Despite all of [the evidence that the site was not infringing copyright], the government simply seized the domain, put up a big scary warning graphic on the site, suggesting its operators were criminals, and then refused to comment at all about the case. Defenders of the seizures insisted that this was all perfectly legal and nothing to be worried about. They promised us that the government had every right to do this and plenty of additional evidence to back up its claims. They promised us that the government would allow for plenty of due process within a reasonable amount of time. They also insisted that, after hearing nothing happening in the case for many months, it meant that no attempt to object to the seizure had occurred. Turns out… none of that was true.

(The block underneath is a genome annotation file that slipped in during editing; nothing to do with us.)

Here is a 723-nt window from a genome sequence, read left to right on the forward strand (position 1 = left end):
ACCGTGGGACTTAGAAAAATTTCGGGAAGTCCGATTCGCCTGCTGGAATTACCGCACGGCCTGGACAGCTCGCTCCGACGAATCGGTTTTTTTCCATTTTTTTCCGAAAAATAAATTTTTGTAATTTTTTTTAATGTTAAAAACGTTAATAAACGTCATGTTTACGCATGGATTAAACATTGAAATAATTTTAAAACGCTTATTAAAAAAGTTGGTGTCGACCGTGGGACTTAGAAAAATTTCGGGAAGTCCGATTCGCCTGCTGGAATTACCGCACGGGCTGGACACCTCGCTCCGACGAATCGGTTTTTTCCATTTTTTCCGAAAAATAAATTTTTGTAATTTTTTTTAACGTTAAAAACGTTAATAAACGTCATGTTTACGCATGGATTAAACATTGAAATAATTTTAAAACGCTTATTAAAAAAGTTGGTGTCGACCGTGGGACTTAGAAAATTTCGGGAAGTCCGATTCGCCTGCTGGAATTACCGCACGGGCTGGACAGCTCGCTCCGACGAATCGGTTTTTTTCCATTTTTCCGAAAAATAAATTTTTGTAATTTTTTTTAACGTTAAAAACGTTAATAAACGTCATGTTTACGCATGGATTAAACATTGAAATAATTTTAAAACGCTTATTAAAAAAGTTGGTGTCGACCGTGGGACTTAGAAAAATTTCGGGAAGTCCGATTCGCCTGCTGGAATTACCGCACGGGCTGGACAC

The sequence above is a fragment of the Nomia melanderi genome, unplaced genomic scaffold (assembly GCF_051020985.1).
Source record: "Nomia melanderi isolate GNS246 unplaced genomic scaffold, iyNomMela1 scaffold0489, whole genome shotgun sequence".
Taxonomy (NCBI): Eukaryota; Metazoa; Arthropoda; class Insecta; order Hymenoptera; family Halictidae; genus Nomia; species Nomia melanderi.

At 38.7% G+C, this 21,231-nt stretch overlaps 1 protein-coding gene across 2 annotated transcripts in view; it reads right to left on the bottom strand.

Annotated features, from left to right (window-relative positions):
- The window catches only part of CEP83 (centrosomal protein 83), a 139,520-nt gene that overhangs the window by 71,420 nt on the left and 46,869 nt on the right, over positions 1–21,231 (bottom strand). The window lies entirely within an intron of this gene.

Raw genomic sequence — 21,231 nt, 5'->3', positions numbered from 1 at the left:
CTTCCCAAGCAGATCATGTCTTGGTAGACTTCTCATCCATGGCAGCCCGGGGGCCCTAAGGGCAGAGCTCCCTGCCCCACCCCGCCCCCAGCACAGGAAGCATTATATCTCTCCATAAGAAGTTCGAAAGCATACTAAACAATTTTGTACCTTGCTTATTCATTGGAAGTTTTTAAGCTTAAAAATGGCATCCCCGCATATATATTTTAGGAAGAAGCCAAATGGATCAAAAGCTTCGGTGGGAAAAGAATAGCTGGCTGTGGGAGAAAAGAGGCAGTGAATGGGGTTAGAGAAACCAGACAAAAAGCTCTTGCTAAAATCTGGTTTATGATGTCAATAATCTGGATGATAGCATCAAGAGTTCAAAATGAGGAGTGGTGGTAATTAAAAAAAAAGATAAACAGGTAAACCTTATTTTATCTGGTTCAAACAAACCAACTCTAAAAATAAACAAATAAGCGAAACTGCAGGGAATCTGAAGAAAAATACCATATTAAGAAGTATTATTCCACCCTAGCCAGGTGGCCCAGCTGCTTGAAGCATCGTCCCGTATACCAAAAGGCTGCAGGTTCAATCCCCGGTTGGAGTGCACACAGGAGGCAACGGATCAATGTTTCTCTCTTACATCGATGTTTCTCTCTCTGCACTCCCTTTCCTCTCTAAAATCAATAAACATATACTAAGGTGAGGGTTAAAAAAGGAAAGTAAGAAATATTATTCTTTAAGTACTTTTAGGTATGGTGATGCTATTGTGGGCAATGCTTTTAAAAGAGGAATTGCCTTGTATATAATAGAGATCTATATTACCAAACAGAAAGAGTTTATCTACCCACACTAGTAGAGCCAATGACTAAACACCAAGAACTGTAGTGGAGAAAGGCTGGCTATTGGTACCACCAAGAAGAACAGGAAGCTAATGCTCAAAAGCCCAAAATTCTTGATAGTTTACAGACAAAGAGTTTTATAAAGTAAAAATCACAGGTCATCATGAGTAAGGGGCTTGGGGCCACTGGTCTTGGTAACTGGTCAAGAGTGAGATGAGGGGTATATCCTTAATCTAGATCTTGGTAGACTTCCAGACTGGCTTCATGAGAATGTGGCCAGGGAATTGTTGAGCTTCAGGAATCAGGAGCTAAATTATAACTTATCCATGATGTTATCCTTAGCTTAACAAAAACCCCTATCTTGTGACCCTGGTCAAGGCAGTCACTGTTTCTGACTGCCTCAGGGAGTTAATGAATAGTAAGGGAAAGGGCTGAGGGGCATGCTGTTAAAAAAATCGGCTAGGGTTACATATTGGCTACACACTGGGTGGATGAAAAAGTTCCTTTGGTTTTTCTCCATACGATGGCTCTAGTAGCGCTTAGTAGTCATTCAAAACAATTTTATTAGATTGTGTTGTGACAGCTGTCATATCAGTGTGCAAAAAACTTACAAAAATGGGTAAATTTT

I’ll summarize the rest of this, because I don’t want to quote the entire story here. First the facts about the rather messed-up seizure and forfeiture laws we have in the US. The Federal government has 60 days to notify the owners of the reason for the seizure. As an example, today is 2012 April 22, so if one of my domains (or one of your domains, or someone else’s domain) was seized today, they would have until 2012 June 21 to actually notify me (or you or whoever) of the seizure.

Now, for a site maintained as a hobby, this would be at worst a significant annoyance. For a site that’s intended to generate profit? Basically, this is a license to kill a business based on mere suspicion, without due process, without a proper trial.